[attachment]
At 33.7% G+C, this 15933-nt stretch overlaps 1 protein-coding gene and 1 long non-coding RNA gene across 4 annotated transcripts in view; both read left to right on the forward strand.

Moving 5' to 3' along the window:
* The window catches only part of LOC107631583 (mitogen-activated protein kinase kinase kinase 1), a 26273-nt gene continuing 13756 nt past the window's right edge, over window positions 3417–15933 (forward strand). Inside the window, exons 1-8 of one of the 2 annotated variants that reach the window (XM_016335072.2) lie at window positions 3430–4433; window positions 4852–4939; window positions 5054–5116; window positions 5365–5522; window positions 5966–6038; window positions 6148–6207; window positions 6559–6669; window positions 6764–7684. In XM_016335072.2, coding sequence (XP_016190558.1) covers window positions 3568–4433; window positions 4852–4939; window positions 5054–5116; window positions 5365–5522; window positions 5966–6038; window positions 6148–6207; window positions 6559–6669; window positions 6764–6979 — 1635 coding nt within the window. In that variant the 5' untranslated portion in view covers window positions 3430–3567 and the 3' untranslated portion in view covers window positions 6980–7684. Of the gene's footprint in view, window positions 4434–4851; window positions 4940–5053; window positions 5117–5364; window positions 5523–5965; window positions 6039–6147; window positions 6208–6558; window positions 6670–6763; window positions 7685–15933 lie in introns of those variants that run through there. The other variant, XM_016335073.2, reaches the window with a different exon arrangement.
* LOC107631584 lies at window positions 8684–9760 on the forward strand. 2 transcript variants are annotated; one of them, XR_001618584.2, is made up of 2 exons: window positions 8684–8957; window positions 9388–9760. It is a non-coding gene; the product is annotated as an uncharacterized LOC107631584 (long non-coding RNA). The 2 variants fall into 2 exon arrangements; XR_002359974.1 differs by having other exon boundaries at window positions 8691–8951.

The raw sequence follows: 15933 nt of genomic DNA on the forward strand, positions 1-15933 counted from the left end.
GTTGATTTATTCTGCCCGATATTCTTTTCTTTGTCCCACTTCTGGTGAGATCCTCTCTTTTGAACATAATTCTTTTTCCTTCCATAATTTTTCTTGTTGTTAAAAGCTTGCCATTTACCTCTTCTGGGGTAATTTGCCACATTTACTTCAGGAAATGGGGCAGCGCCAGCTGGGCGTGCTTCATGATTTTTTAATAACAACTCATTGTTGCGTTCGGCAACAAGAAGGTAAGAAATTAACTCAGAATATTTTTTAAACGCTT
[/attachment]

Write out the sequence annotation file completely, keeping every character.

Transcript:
At 33.7% G+C, this 15933-nt stretch overlaps 1 protein-coding gene and 1 long non-coding RNA gene across 4 annotated transcripts in view; both read left to right on the forward strand.

Moving 5' to 3' along the window:
* The window catches only part of LOC107631583 (mitogen-activated protein kinase kinase kinase 1), a 26273-nt gene continuing 13756 nt past the window's right edge, over window positions 3417–15933 (forward strand). Inside the window, exons 1-8 of one of the 2 annotated variants that reach the window (XM_016335072.2) lie at window positions 3430–4433; window positions 4852–4939; window positions 5054–5116; window positions 5365–5522; window positions 5966–6038; window positions 6148–6207; window positions 6559–6669; window positions 6764–7684. In XM_016335072.2, coding sequence (XP_016190558.1) covers window positions 3568–4433; window positions 4852–4939; window positions 5054–5116; window positions 5365–5522; window positions 5966–6038; window positions 6148–6207; window positions 6559–6669; window positions 6764–6979 — 1635 coding nt within the window. In that variant the 5' untranslated portion in view covers window positions 3430–3567 and the 3' untranslated portion in view covers window positions 6980–7684. Of the gene's footprint in view, window positions 4434–4851; window positions 4940–5053; window positions 5117–5364; window positions 5523–5965; window positions 6039–6147; window positions 6208–6558; window positions 6670–6763; window positions 7685–15933 lie in introns of those variants that run through there. The other variant, XM_016335073.2, reaches the window with a different exon arrangement.
* LOC107631584 lies at window positions 8684–9760 on the forward strand. 2 transcript variants are annotated; one of them, XR_001618584.2, is made up of 2 exons: window positions 8684–8957; window positions 9388–9760. It is a non-coding gene; the product is annotated as an uncharacterized LOC107631584 (long non-coding RNA). The 2 variants fall into 2 exon arrangements; XR_002359974.1 differs by having other exon boundaries at window positions 8691–8951.

The raw sequence follows: 15933 nt of genomic DNA on the forward strand, positions 1-15933 counted from the left end.
GTTGATTTATTCTGCCCGATATTCTTTTCTTTGTCCCACTTCTGGTGAGATCCTCTCTTTTGAACATAATTCTTTTTCCTTCCATAATTTTTCTTGTTGTTAAAAGCTTGCCATTTACCTCTTCTGGGGTAATTTGCCACATTTACTTCAGGAAATGGGGCAGCGCCAGCTGGGCGTGCTTCATGATTTTTTAATAACAACTCATTGTTGCGTTCGGCAACAAGAAGGTAAGAAATTAACTCAGAATATTTTTTAAACGCTT